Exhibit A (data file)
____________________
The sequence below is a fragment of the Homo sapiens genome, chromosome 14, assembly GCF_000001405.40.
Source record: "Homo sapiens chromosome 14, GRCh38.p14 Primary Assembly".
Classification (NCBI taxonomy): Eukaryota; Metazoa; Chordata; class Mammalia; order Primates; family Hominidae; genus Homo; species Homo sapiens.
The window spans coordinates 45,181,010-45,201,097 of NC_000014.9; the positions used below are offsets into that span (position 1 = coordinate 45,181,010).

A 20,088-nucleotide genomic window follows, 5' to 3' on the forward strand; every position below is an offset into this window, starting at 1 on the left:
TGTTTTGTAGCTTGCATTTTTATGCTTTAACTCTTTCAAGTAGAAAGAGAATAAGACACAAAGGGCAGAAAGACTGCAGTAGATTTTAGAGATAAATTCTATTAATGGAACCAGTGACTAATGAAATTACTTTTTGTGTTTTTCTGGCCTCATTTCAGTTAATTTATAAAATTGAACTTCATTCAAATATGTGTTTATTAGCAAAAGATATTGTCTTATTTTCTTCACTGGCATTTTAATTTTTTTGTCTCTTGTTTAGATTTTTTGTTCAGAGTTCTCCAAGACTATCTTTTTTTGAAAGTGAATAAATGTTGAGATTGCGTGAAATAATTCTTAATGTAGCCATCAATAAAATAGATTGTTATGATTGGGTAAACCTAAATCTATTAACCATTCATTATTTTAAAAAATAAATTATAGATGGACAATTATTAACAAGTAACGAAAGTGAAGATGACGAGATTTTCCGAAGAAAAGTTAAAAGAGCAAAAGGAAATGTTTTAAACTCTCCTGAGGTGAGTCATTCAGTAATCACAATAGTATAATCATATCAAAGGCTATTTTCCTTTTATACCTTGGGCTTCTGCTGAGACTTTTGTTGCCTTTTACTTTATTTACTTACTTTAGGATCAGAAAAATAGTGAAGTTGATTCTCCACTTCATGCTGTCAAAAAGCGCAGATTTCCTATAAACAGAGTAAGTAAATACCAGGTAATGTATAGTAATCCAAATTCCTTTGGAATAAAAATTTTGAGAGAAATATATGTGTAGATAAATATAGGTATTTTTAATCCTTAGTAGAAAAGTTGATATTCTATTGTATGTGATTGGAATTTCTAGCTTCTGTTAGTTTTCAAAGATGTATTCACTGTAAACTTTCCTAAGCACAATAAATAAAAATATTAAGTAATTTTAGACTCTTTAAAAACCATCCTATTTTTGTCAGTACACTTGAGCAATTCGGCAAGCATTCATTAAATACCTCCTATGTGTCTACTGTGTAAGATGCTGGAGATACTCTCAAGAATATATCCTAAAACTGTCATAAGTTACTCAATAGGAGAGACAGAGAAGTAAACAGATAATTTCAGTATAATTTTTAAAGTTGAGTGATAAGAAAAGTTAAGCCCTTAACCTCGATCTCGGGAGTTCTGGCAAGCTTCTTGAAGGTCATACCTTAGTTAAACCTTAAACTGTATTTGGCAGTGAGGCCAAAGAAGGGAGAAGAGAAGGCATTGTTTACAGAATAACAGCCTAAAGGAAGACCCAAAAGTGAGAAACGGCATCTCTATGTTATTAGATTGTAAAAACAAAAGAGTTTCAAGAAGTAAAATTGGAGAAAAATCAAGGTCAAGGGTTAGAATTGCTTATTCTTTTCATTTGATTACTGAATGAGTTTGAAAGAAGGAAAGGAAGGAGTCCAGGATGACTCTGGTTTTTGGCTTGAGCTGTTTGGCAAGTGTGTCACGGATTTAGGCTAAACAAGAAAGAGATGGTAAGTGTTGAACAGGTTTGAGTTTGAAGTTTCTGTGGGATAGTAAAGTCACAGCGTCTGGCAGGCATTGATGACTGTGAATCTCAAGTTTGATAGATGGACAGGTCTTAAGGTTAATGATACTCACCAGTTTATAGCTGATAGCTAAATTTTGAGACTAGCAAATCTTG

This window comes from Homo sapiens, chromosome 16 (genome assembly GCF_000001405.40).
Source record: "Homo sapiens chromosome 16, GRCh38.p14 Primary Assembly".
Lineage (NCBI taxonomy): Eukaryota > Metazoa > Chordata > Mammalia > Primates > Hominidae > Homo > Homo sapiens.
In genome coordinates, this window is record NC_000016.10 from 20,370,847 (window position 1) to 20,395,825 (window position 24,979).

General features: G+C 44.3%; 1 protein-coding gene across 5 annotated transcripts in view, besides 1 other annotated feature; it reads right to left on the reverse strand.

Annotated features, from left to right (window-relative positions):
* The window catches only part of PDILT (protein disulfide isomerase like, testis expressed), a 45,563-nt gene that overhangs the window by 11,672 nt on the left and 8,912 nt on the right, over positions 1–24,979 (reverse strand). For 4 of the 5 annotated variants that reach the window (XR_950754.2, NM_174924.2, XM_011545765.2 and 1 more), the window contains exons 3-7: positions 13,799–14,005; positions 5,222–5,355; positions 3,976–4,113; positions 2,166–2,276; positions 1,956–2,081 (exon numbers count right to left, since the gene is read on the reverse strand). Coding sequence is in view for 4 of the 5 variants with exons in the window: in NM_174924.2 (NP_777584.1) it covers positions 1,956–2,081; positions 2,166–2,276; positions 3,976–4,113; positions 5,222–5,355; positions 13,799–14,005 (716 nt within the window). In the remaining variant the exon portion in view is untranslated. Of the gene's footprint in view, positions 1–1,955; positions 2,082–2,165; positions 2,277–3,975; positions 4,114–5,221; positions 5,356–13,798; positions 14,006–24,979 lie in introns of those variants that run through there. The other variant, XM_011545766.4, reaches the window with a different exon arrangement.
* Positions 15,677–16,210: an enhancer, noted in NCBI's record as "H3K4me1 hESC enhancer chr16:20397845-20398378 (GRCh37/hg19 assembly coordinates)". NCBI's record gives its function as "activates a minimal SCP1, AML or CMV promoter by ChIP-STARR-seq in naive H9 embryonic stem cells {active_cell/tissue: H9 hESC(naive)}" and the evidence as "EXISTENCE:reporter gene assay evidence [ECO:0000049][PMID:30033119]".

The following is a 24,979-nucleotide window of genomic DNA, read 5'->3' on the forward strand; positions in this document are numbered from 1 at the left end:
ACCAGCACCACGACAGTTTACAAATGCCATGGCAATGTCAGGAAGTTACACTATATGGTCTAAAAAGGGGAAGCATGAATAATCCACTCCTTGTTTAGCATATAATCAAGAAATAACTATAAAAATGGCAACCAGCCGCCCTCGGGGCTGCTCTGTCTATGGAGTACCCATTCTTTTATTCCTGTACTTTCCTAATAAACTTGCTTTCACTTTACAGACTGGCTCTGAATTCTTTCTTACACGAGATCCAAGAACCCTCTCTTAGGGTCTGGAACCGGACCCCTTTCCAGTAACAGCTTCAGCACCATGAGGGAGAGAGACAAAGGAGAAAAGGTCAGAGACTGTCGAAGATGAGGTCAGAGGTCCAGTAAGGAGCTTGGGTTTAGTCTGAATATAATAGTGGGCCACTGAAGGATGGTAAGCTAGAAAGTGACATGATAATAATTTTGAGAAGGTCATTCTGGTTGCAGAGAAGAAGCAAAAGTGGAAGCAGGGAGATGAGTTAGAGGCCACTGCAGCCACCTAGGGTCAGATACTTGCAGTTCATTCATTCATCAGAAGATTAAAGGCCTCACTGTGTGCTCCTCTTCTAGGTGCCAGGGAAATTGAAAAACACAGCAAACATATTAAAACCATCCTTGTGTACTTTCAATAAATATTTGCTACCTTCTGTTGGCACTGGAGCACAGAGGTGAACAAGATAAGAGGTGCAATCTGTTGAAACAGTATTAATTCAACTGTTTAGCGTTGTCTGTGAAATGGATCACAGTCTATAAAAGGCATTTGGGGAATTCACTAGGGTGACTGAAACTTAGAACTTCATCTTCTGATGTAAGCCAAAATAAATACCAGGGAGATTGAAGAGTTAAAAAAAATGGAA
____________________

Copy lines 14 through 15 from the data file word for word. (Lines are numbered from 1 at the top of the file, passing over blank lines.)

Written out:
* Positions 15,677–16,210: an enhancer, noted in NCBI's record as "H3K4me1 hESC enhancer chr16:20397845-20398378 (GRCh37/hg19 assembly coordinates)". NCBI's record gives its function as "activates a minimal SCP1, AML or CMV promoter by ChIP-STARR-seq in naive H9 embryonic stem cells {active_cell/tissue: H9 hESC(naive)}" and the evidence as "EXISTENCE:reporter gene assay evidence [ECO:0000049][PMID:30033119]".

The following is a 24,979-nucleotide window of genomic DNA, read 5'->3' on the forward strand; positions in this document are numbered from 1 at the left end: